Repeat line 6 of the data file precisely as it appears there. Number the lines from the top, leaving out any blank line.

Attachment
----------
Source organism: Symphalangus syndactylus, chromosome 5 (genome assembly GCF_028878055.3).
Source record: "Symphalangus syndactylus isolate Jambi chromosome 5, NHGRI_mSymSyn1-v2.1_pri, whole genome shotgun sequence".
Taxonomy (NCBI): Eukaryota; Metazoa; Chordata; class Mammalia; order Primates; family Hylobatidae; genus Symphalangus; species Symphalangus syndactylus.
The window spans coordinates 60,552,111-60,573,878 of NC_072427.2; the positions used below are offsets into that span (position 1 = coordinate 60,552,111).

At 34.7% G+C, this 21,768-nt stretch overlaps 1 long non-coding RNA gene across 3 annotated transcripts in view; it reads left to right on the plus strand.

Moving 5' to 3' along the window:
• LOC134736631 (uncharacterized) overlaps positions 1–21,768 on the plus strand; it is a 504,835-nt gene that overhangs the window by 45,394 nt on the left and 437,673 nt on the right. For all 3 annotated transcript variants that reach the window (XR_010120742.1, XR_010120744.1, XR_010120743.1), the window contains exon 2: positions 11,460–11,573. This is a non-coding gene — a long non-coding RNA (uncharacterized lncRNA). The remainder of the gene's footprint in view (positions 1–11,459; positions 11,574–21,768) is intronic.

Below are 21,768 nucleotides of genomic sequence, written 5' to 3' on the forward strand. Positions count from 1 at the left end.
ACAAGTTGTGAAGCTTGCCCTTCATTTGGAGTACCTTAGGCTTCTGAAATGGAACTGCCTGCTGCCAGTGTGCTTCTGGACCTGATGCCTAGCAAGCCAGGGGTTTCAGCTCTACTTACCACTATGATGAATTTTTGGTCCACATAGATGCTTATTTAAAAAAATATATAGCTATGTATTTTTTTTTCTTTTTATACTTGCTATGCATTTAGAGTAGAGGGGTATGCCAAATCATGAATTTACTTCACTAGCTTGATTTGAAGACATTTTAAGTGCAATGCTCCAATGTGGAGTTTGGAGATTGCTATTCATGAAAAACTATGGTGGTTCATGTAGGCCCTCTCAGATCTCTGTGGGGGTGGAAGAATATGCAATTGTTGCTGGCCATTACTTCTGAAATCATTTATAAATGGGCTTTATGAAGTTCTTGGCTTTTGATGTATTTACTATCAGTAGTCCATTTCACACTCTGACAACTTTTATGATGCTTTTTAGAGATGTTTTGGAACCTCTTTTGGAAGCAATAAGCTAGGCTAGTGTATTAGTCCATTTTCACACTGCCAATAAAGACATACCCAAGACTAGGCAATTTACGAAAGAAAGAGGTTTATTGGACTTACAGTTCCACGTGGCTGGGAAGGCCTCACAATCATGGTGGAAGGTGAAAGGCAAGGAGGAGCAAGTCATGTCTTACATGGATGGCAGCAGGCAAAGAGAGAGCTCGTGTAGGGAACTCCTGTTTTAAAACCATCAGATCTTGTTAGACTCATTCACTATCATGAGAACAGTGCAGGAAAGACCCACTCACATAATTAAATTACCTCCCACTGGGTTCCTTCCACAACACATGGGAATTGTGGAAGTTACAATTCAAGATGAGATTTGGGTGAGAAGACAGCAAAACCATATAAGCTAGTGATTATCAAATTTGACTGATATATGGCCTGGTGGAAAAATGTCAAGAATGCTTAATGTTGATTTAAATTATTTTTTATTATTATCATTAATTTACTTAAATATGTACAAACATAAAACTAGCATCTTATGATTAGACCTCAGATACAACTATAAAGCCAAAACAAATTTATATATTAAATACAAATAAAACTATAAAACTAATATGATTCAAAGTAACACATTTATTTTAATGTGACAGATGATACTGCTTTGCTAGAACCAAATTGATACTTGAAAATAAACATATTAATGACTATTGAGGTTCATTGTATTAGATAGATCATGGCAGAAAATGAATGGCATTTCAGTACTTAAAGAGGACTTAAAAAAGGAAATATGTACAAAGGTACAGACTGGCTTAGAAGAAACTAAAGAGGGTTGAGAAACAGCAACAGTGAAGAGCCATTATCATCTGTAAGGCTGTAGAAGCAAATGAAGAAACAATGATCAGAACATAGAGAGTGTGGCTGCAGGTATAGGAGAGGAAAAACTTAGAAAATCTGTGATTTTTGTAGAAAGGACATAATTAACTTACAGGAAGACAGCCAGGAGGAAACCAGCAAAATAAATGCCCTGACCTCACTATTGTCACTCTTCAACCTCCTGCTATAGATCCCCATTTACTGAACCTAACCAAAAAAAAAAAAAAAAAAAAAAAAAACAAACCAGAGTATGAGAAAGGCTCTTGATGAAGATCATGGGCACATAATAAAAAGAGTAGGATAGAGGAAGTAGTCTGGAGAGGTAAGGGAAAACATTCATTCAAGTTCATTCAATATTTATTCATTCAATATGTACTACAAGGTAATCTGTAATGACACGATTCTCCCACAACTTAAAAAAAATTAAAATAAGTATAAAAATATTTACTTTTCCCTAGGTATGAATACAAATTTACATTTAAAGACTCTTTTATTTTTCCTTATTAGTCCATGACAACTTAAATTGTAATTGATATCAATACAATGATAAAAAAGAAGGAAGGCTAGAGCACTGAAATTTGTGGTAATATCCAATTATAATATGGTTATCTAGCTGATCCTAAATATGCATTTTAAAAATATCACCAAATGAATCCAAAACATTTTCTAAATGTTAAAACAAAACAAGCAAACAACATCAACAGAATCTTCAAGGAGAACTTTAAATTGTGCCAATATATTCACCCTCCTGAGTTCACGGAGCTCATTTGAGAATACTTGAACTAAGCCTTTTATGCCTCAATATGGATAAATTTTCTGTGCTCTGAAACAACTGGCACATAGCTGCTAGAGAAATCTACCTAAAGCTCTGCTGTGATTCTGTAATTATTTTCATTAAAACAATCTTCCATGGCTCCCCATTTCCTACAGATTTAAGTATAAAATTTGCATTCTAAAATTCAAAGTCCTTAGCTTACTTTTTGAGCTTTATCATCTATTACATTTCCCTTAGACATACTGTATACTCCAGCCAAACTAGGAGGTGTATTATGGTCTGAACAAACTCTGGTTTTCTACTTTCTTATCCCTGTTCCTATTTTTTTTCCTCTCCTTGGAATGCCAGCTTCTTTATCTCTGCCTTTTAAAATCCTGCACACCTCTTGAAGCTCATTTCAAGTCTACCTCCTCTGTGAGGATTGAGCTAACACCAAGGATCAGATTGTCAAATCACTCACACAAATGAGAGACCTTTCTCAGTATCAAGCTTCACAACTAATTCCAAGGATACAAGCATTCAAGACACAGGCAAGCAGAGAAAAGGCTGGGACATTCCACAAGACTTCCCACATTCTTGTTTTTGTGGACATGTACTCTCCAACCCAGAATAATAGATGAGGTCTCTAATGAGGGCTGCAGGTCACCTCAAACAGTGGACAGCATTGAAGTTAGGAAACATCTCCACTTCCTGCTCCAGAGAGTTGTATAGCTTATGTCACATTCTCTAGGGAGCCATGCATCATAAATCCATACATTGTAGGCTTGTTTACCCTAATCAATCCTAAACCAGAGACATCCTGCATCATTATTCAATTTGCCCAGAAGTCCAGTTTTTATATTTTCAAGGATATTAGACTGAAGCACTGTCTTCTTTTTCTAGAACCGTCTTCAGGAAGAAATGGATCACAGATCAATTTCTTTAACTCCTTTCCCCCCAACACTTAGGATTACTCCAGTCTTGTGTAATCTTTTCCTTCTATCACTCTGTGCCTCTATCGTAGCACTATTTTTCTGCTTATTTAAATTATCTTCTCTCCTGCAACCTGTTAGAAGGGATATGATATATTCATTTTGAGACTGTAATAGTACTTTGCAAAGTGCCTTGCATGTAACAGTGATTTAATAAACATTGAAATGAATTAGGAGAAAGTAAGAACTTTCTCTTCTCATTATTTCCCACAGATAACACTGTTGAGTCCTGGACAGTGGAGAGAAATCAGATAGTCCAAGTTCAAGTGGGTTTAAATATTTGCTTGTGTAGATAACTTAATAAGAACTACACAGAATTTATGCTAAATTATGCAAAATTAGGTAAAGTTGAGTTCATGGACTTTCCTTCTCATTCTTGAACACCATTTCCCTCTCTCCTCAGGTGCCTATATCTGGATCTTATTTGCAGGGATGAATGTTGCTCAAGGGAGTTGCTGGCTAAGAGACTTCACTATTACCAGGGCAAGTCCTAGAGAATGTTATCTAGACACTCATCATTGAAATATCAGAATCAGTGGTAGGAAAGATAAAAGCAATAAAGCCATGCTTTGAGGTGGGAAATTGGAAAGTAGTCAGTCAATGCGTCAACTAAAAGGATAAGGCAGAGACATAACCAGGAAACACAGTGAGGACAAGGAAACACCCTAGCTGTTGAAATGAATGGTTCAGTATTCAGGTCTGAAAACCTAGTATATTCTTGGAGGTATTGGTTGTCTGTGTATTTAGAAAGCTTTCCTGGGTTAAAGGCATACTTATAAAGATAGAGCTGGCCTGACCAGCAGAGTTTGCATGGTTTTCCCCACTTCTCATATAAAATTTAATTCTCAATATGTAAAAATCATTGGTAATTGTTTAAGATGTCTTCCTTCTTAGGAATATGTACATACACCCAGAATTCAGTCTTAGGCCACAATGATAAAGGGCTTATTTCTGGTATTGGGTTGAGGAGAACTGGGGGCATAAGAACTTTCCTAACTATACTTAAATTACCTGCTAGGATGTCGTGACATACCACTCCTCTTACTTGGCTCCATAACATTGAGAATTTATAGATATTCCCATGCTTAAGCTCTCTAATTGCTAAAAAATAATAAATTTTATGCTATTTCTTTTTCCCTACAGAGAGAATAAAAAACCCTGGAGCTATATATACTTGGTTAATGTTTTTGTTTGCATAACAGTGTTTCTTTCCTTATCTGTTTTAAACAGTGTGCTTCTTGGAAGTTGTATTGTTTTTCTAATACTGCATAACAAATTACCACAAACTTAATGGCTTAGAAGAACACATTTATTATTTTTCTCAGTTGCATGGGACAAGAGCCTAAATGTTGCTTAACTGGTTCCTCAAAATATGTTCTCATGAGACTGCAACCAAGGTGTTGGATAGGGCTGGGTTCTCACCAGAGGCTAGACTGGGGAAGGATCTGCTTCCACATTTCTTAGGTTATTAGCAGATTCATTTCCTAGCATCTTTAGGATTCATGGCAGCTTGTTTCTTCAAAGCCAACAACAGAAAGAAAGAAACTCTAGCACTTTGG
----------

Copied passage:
Moving 5' to 3' along the window: